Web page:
Circumpolar phylogeography and demographic history of beluga whales reflect past climatic fluctuations

Publikation: Bidrag til tidsskriftTidsskriftartikelForskningfagfællebedømt

  • Cristina Garilao
  • Kristin Kaschner
  • José Alfredo Samaniego Castruita
  • Love Dalén
  • Ilya G. Meshchersky
  • Olga V. Shpak
  • Dmitry M. Glazov
  • Viatcheslav V. Rozhnov
  • Dennis I. Litovka
  • Vera V. Krasnova
  • Anton D. Chernetsky
  • Vsevolod M. Bel'kovich
  • Christian Lydersen
  • Kit M. Kovacs
  • Mads Peter Heide-Jørgensen
  • Lianne Postma
  • Steven H. Ferguson

Several Arctic marine mammal species are predicted to be negatively impacted by rapid sea ice loss associated with ongoing ocean warming. However, consequences for Arctic whales remain uncertain. To investigate how Arctic whales responded to past climatic fluctuations, we analysed 206 mitochondrial genomes from beluga whales (Delphinapterus leucas) sampled across their circumpolar range, and four nuclear genomes, covering both the Atlantic and the Pacific Arctic region. We found four well-differentiated mitochondrial lineages, which were established before the onset of the last glacial expansion similar to 110 thousand years ago. Our findings suggested these lineages diverged in allopatry, reflecting isolation of populations during glacial periods when the Arctic sea-shelf was covered by multiyear sea ice. Subsequent population expansion and secondary contact between the Atlantic and Pacific Oceans shaped the current geographic distribution of lineages, and may have facilitated mitochondrial introgression. Our demographic reconstructions based on both mitochondrial and nuclear genomes showed markedly lower population sizes during the Last Glacial Maximum (LGM) compared to the preceding Eemian and current Holocene interglacial periods. Habitat modelling similarly revealed less suitable habitat during the LGM (glacial) than at present (interglacial). Together, our findings suggested the association between climate, population size, and available habitat in belugas. Forecasts for year 2100 showed that beluga habitat will decrease and shift northwards as oceans continue to warm, putatively leading to population declines in some beluga populations. Finally, we identified vulnerable populations which, if extirpated as a consequence of ocean warming, will lead to a substantial decline of species-wide haplotype diversity.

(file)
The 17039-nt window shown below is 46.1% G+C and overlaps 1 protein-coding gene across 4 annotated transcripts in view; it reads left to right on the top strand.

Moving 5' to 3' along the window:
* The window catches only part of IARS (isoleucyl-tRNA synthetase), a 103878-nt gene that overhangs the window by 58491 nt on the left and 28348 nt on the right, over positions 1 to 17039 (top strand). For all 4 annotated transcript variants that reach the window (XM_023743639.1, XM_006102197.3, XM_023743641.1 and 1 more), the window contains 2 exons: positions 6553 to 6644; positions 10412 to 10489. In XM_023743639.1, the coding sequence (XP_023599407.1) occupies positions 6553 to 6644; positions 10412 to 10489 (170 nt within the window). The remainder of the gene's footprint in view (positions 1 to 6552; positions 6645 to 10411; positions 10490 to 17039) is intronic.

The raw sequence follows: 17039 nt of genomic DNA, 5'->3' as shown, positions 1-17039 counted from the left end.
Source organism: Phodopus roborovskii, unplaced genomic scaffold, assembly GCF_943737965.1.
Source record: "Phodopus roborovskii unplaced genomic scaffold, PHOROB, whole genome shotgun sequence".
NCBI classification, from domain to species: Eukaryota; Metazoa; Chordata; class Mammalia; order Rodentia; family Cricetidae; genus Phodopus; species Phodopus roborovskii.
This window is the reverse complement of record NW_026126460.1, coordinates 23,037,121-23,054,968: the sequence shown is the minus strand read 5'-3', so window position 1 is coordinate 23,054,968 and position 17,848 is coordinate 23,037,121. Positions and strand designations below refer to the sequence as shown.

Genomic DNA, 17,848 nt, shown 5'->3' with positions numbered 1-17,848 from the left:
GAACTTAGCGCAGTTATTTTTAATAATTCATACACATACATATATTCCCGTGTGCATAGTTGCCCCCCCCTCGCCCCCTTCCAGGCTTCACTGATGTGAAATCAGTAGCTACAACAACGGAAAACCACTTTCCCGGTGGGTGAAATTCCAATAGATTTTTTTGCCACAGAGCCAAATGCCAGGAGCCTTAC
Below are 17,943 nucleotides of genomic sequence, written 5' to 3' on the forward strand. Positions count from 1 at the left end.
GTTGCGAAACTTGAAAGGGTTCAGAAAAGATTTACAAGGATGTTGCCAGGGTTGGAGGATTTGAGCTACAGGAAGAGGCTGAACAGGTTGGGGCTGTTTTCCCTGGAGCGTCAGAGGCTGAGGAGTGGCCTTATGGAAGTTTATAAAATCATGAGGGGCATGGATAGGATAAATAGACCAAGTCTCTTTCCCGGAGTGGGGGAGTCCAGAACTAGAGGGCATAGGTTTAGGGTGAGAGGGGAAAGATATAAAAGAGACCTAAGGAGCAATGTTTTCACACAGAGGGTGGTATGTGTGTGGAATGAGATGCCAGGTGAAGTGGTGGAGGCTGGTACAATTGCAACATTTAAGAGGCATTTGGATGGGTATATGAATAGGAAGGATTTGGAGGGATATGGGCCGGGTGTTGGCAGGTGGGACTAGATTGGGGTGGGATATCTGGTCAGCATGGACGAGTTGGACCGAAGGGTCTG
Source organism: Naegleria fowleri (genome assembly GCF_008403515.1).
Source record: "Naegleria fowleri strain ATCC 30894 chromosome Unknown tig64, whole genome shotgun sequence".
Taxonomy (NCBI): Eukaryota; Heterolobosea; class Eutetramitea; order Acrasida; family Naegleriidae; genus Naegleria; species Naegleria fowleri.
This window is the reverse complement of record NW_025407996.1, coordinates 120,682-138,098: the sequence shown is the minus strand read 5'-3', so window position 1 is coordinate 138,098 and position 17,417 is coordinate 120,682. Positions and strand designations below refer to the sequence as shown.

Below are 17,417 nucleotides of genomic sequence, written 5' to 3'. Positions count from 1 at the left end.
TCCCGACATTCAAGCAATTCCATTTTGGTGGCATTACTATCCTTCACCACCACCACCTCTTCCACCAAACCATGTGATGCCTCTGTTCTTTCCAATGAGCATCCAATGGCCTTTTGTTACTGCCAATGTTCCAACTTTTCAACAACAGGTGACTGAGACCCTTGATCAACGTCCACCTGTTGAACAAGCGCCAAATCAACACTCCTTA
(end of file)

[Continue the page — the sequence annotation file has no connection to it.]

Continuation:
TidsskriftMolecular Ecology
Udgave nummer11
Sider (fra-til)2543-2559
Antal sider17
StatusUdgivet - jun. 2021

ID: 272376512